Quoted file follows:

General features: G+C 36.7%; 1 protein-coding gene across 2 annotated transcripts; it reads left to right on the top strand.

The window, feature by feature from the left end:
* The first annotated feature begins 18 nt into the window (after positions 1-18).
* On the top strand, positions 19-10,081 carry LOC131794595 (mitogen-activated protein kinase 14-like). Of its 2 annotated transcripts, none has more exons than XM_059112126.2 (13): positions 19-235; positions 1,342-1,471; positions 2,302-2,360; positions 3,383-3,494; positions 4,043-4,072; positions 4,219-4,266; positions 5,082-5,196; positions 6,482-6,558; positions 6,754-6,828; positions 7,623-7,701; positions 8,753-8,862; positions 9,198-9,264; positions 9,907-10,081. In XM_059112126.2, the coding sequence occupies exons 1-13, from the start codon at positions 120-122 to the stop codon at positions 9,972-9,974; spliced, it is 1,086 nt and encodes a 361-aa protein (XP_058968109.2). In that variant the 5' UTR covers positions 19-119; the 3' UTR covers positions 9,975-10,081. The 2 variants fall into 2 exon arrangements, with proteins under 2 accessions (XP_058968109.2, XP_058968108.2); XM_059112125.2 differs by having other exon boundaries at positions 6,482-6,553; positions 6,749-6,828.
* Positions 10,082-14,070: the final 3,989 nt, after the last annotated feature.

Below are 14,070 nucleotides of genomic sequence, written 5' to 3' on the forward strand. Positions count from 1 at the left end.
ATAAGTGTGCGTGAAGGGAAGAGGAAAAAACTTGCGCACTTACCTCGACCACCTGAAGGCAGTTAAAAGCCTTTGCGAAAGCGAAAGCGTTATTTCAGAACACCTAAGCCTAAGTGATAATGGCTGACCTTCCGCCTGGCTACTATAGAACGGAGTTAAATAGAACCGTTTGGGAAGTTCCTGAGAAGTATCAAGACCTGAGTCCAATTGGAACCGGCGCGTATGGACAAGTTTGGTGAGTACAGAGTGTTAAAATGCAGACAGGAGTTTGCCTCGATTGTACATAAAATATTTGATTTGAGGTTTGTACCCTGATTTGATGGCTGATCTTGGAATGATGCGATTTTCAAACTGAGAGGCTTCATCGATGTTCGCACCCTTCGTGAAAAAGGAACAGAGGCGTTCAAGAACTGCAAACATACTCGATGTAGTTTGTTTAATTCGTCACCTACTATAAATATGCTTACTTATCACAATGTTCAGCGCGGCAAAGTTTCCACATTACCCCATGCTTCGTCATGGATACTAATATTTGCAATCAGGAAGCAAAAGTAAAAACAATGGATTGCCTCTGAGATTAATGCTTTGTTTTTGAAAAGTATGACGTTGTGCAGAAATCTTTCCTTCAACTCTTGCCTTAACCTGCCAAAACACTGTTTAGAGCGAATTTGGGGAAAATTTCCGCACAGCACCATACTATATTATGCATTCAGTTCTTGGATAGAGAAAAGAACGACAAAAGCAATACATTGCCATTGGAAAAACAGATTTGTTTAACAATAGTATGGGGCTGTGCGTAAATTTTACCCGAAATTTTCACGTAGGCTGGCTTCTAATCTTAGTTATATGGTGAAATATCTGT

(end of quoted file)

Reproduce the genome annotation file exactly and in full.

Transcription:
General features: G+C 36.7%; 1 protein-coding gene across 2 annotated transcripts; it reads left to right on the top strand.

The window, feature by feature from the left end:
* The first annotated feature begins 18 nt into the window (after positions 1-18).
* On the top strand, positions 19-10,081 carry LOC131794595 (mitogen-activated protein kinase 14-like). Of its 2 annotated transcripts, none has more exons than XM_059112126.2 (13): positions 19-235; positions 1,342-1,471; positions 2,302-2,360; positions 3,383-3,494; positions 4,043-4,072; positions 4,219-4,266; positions 5,082-5,196; positions 6,482-6,558; positions 6,754-6,828; positions 7,623-7,701; positions 8,753-8,862; positions 9,198-9,264; positions 9,907-10,081. In XM_059112126.2, the coding sequence occupies exons 1-13, from the start codon at positions 120-122 to the stop codon at positions 9,972-9,974; spliced, it is 1,086 nt and encodes a 361-aa protein (XP_058968109.2). In that variant the 5' UTR covers positions 19-119; the 3' UTR covers positions 9,975-10,081. The 2 variants fall into 2 exon arrangements, with proteins under 2 accessions (XP_058968109.2, XP_058968108.2); XM_059112125.2 differs by having other exon boundaries at positions 6,482-6,553; positions 6,749-6,828.
* Positions 10,082-14,070: the final 3,989 nt, after the last annotated feature.

Below are 14,070 nucleotides of genomic sequence, written 5' to 3' on the forward strand. Positions count from 1 at the left end.
ATAAGTGTGCGTGAAGGGAAGAGGAAAAAACTTGCGCACTTACCTCGACCACCTGAAGGCAGTTAAAAGCCTTTGCGAAAGCGAAAGCGTTATTTCAGAACACCTAAGCCTAAGTGATAATGGCTGACCTTCCGCCTGGCTACTATAGAACGGAGTTAAATAGAACCGTTTGGGAAGTTCCTGAGAAGTATCAAGACCTGAGTCCAATTGGAACCGGCGCGTATGGACAAGTTTGGTGAGTACAGAGTGTTAAAATGCAGACAGGAGTTTGCCTCGATTGTACATAAAATATTTGATTTGAGGTTTGTACCCTGATTTGATGGCTGATCTTGGAATGATGCGATTTTCAAACTGAGAGGCTTCATCGATGTTCGCACCCTTCGTGAAAAAGGAACAGAGGCGTTCAAGAACTGCAAACATACTCGATGTAGTTTGTTTAATTCGTCACCTACTATAAATATGCTTACTTATCACAATGTTCAGCGCGGCAAAGTTTCCACATTACCCCATGCTTCGTCATGGATACTAATATTTGCAATCAGGAAGCAAAAGTAAAAACAATGGATTGCCTCTGAGATTAATGCTTTGTTTTTGAAAAGTATGACGTTGTGCAGAAATCTTTCCTTCAACTCTTGCCTTAACCTGCCAAAACACTGTTTAGAGCGAATTTGGGGAAAATTTCCGCACAGCACCATACTATATTATGCATTCAGTTCTTGGATAGAGAAAAGAACGACAAAAGCAATACATTGCCATTGGAAAAACAGATTTGTTTAACAATAGTATGGGGCTGTGCGTAAATTTTACCCGAAATTTTCACGTAGGCTGGCTTCTAATCTTAGTTATATGGTGAAATATCTGT